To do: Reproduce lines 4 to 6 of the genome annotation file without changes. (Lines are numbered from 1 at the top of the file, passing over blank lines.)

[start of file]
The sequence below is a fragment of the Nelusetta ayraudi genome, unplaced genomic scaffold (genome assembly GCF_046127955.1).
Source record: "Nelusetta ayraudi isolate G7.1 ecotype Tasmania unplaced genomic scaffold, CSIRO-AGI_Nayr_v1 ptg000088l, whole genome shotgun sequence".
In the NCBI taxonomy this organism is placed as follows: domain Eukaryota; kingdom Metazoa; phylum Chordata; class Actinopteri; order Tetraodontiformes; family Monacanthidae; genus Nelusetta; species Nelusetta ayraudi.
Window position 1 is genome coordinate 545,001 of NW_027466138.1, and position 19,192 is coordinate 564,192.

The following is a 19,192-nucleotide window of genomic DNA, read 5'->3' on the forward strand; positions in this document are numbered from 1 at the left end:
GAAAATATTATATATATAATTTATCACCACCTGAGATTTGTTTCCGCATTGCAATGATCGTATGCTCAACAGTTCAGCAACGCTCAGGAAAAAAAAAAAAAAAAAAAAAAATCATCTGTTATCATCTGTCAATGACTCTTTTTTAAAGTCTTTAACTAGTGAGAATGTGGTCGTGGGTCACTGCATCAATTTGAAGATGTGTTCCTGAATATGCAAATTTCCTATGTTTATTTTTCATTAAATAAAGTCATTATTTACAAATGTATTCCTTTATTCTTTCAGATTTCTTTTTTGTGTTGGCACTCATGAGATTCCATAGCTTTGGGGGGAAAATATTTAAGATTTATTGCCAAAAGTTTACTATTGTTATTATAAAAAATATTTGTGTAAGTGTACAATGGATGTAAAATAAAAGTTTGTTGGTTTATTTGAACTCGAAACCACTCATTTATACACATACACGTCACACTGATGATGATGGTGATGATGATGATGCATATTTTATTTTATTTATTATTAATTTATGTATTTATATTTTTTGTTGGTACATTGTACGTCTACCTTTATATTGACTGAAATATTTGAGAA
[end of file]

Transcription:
Window position 1 is genome coordinate 545,001 of NW_027466138.1, and position 19,192 is coordinate 564,192.

The following is a 19,192-nucleotide window of genomic DNA, read 5'->3' on the forward strand; positions in this document are numbered from 1 at the left end:
GAAAATATTATATATATAATTTATCACCACCTGAGATTTGTTTCCGCATTGCAATGATCGTATGCTCAACAGTTCAGCAACGCTCAGGAAAAAAAAAAAAAAAAAAAAAAATCATCTGTTATCATCTGTCAATGACTCTTTTTTAAAGTCTTTAACTAGTGAGAATGTGGTCGTGGGTCACTGCATCAATTTGAAGATGTGTTCCTGAATATGCAAATTTCCTATGTTTATTTTTCATTAAATAAAGTCATTATTTACAAATGTATTCCTTTATTCTTTCAGATTTCTTTTTTGTGTTGGCACTCATGAGATTCCATAGCTTTGGGGGGAAAATATTTAAGATTTATTGCCAAAAGTTTACTATTGTTATTATAAAAAATATTTGTGTAAGTGTACAATGGATGTAAAATAAAAGTTTGTTGGTTTATTTGAACTCGAAACCACTCATTTATACACATACACGTCACACTGATGATGATGGTGATGATGATGATGCATATTTTATTTTATTTATTATTAATTTATGTATTTATATTTTTTGTTGGTACATTGTACGTCTACCTTTATATTGACTGAAATATTTGAGAA